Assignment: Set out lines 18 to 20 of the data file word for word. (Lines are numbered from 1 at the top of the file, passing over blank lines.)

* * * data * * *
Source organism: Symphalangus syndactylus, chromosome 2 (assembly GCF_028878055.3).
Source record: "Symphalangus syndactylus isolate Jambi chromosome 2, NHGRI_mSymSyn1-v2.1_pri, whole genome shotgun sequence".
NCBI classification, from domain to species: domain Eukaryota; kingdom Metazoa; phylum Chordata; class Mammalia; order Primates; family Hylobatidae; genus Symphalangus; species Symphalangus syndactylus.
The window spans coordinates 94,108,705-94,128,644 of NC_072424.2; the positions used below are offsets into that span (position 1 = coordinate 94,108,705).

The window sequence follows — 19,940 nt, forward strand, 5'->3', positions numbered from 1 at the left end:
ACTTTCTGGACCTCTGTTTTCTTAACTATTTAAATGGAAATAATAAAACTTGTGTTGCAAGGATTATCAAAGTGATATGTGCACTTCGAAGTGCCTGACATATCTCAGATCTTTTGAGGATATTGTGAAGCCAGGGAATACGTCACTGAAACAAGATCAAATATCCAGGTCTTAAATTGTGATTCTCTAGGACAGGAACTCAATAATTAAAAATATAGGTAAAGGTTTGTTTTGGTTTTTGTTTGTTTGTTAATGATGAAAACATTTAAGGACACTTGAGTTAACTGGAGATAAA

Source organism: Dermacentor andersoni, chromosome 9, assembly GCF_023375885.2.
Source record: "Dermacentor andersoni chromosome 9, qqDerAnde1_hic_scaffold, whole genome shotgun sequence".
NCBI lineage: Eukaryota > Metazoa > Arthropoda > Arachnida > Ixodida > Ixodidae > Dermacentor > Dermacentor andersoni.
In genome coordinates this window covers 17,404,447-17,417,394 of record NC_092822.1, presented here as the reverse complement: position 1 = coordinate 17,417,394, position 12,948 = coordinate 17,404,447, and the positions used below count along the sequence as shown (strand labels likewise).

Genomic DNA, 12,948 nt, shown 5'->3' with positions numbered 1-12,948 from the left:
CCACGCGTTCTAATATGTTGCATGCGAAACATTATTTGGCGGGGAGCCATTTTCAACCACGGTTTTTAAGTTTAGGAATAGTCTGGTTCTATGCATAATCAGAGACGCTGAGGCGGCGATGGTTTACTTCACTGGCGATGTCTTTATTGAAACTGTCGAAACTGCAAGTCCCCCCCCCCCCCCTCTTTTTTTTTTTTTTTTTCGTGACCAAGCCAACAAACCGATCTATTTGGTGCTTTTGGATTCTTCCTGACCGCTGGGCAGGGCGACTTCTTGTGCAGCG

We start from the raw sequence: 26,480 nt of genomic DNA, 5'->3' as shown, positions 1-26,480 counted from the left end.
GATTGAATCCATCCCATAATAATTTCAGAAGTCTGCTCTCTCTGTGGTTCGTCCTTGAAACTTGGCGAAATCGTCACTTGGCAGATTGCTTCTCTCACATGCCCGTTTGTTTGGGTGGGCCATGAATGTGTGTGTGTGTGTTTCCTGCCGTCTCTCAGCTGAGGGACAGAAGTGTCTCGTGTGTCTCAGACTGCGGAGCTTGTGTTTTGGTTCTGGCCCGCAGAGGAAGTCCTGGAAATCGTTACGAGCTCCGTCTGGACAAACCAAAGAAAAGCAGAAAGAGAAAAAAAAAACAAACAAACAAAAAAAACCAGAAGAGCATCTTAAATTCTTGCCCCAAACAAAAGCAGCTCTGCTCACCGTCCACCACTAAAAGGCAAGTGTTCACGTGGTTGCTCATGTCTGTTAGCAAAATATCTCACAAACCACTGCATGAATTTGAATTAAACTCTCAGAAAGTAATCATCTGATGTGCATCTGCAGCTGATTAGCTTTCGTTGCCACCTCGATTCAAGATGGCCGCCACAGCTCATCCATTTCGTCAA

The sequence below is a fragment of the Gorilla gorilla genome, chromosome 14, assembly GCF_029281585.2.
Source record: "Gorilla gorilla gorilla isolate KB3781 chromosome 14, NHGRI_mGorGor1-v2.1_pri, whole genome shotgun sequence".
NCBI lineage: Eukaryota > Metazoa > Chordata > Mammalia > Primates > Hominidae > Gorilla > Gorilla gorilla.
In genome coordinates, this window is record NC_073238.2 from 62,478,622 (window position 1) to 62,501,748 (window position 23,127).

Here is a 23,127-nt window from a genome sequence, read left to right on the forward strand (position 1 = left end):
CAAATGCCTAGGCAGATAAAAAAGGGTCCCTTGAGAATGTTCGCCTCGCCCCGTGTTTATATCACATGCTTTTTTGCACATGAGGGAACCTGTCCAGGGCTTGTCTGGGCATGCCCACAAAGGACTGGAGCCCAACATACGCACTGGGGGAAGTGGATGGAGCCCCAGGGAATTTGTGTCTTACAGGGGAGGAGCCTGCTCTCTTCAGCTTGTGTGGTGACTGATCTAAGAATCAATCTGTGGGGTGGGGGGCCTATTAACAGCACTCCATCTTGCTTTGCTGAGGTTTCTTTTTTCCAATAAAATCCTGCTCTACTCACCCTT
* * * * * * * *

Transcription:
In genome coordinates, this window is record NC_073238.2 from 62,478,622 (window position 1) to 62,501,748 (window position 23,127).

Here is a 23,127-nt window from a genome sequence, read left to right on the forward strand (position 1 = left end):
CAAATGCCTAGGCAGATAAAAAAGGGTCCCTTGAGAATGTTCGCCTCGCCCCGTGTTTATATCACATGCTTTTTTGCACATGAGGGAACCTGTCCAGGGCTTGTCTGGGCATGCCCACAAAGGACTGGAGCCCAACATACGCACTGGGGGAAGTGGATGGAGCCCCAGGGAATTTGTGTCTTACAGGGGAGGAGCCTGCTCTCTTCAGCTTGTGTGGTGACTGATCTAAGAATCAATCTGTGGGGTGGGGGGCCTATTAACAGCACTCCATCTTGCTTTGCTGAGGTTTCTTTTTTCCAATAAAATCCTGCTCTACTCACCCTT